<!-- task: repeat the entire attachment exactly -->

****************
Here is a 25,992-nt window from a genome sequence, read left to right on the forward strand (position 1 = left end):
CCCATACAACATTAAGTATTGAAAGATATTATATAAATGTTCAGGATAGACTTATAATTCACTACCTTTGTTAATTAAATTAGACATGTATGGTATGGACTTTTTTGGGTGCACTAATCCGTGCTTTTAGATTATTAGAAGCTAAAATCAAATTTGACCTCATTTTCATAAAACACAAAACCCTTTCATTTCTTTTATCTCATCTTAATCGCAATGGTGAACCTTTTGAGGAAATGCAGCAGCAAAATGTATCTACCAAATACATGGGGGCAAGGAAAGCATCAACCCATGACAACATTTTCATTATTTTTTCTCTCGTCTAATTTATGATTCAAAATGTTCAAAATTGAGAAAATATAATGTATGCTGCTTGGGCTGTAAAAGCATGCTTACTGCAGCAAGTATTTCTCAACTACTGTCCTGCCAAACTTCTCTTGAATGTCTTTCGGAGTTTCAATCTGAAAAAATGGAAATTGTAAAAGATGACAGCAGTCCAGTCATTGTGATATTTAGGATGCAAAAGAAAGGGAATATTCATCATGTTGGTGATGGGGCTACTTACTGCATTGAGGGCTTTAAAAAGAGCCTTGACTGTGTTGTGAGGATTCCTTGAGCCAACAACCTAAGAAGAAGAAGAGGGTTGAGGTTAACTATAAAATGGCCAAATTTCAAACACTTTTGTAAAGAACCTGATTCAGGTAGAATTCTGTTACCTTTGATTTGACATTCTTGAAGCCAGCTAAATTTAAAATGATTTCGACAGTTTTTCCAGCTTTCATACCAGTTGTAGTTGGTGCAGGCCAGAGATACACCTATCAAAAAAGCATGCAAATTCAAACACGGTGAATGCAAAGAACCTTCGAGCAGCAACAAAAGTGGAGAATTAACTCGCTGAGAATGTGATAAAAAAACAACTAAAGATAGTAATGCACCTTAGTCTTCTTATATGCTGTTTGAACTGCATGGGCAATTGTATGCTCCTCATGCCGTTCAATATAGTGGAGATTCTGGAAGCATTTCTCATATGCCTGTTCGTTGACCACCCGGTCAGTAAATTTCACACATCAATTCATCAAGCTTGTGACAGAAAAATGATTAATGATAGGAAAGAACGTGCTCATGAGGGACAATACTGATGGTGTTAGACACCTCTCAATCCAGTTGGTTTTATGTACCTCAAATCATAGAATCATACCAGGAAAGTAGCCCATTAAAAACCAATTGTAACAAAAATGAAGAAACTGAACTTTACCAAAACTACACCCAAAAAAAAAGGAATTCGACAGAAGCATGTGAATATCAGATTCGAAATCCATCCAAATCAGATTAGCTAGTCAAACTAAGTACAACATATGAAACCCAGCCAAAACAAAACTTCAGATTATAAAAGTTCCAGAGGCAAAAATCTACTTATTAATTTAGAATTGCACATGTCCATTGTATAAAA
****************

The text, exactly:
Here is a 25,992-nt window from a genome sequence, read left to right on the forward strand (position 1 = left end):
CCCATACAACATTAAGTATTGAAAGATATTATATAAATGTTCAGGATAGACTTATAATTCACTACCTTTGTTAATTAAATTAGACATGTATGGTATGGACTTTTTTGGGTGCACTAATCCGTGCTTTTAGATTATTAGAAGCTAAAATCAAATTTGACCTCATTTTCATAAAACACAAAACCCTTTCATTTCTTTTATCTCATCTTAATCGCAATGGTGAACCTTTTGAGGAAATGCAGCAGCAAAATGTATCTACCAAATACATGGGGGCAAGGAAAGCATCAACCCATGACAACATTTTCATTATTTTTTCTCTCGTCTAATTTATGATTCAAAATGTTCAAAATTGAGAAAATATAATGTATGCTGCTTGGGCTGTAAAAGCATGCTTACTGCAGCAAGTATTTCTCAACTACTGTCCTGCCAAACTTCTCTTGAATGTCTTTCGGAGTTTCAATCTGAAAAAATGGAAATTGTAAAAGATGACAGCAGTCCAGTCATTGTGATATTTAGGATGCAAAAGAAAGGGAATATTCATCATGTTGGTGATGGGGCTACTTACTGCATTGAGGGCTTTAAAAAGAGCCTTGACTGTGTTGTGAGGATTCCTTGAGCCAACAACCTAAGAAGAAGAAGAGGGTTGAGGTTAACTATAAAATGGCCAAATTTCAAACACTTTTGTAAAGAACCTGATTCAGGTAGAATTCTGTTACCTTTGATTTGACATTCTTGAAGCCAGCTAAATTTAAAATGATTTCGACAGTTTTTCCAGCTTTCATACCAGTTGTAGTTGGTGCAGGCCAGAGATACACCTATCAAAAAAGCATGCAAATTCAAACACGGTGAATGCAAAGAACCTTCGAGCAGCAACAAAAGTGGAGAATTAACTCGCTGAGAATGTGATAAAAAAACAACTAAAGATAGTAATGCACCTTAGTCTTCTTATATGCTGTTTGAACTGCATGGGCAATTGTATGCTCCTCATGCCGTTCAATATAGTGGAGATTCTGGAAGCATTTCTCATATGCCTGTTCGTTGACCACCCGGTCAGTAAATTTCACACATCAATTCATCAAGCTTGTGACAGAAAAATGATTAATGATAGGAAAGAACGTGCTCATGAGGGACAATACTGATGGTGTTAGACACCTCTCAATCCAGTTGGTTTTATGTACCTCAAATCATAGAATCATACCAGGAAAGTAGCCCATTAAAAACCAATTGTAACAAAAATGAAGAAACTGAACTTTACCAAAACTACACCCAAAAAAAAAGGAATTCGACAGAAGCATGTGAATATCAGATTCGAAATCCATCCAAATCAGATTAGCTAGTCAAACTAAGTACAACATATGAAACCCAGCCAAAACAAAACTTCAGATTATAAAAGTTCCAGAGGCAAAAATCTACTTATTAATTTAGAATTGCACATGTCCATTGTATAAAA